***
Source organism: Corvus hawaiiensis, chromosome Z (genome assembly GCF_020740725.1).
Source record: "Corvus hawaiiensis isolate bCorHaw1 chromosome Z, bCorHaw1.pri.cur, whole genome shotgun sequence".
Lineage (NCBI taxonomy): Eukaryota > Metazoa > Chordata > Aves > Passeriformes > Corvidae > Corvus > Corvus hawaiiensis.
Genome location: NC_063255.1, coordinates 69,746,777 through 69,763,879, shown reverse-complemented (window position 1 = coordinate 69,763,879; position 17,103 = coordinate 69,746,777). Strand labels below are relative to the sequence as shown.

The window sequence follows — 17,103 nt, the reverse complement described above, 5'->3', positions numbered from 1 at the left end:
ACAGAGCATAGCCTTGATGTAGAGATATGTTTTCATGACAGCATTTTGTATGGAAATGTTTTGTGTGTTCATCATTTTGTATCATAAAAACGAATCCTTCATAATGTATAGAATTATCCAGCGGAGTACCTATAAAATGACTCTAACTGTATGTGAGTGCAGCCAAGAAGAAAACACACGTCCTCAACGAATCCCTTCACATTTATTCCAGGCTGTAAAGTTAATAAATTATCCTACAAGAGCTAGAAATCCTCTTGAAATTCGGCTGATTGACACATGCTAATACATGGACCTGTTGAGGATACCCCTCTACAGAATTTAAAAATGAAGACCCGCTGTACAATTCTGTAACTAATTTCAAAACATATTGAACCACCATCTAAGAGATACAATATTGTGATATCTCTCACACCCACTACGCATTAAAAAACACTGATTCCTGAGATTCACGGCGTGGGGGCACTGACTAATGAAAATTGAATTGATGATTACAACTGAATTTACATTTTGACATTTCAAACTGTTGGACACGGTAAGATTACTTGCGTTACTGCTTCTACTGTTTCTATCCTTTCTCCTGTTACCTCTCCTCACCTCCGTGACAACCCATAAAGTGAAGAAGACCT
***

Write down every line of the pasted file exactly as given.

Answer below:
Source organism: Corvus hawaiiensis, chromosome Z (genome assembly GCF_020740725.1).
Source record: "Corvus hawaiiensis isolate bCorHaw1 chromosome Z, bCorHaw1.pri.cur, whole genome shotgun sequence".
Lineage (NCBI taxonomy): Eukaryota > Metazoa > Chordata > Aves > Passeriformes > Corvidae > Corvus > Corvus hawaiiensis.
Genome location: NC_063255.1, coordinates 69,746,777 through 69,763,879, shown reverse-complemented (window position 1 = coordinate 69,763,879; position 17,103 = coordinate 69,746,777). Strand labels below are relative to the sequence as shown.

The window sequence follows — 17,103 nt, the reverse complement described above, 5'->3', positions numbered from 1 at the left end:
ACAGAGCATAGCCTTGATGTAGAGATATGTTTTCATGACAGCATTTTGTATGGAAATGTTTTGTGTGTTCATCATTTTGTATCATAAAAACGAATCCTTCATAATGTATAGAATTATCCAGCGGAGTACCTATAAAATGACTCTAACTGTATGTGAGTGCAGCCAAGAAGAAAACACACGTCCTCAACGAATCCCTTCACATTTATTCCAGGCTGTAAAGTTAATAAATTATCCTACAAGAGCTAGAAATCCTCTTGAAATTCGGCTGATTGACACATGCTAATACATGGACCTGTTGAGGATACCCCTCTACAGAATTTAAAAATGAAGACCCGCTGTACAATTCTGTAACTAATTTCAAAACATATTGAACCACCATCTAAGAGATACAATATTGTGATATCTCTCACACCCACTACGCATTAAAAAACACTGATTCCTGAGATTCACGGCGTGGGGGCACTGACTAATGAAAATTGAATTGATGATTACAACTGAATTTACATTTTGACATTTCAAACTGTTGGACACGGTAAGATTACTTGCGTTACTGCTTCTACTGTTTCTATCCTTTCTCCTGTTACCTCTCCTCACCTCCGTGACAACCCATAAAGTGAAGAAGACCT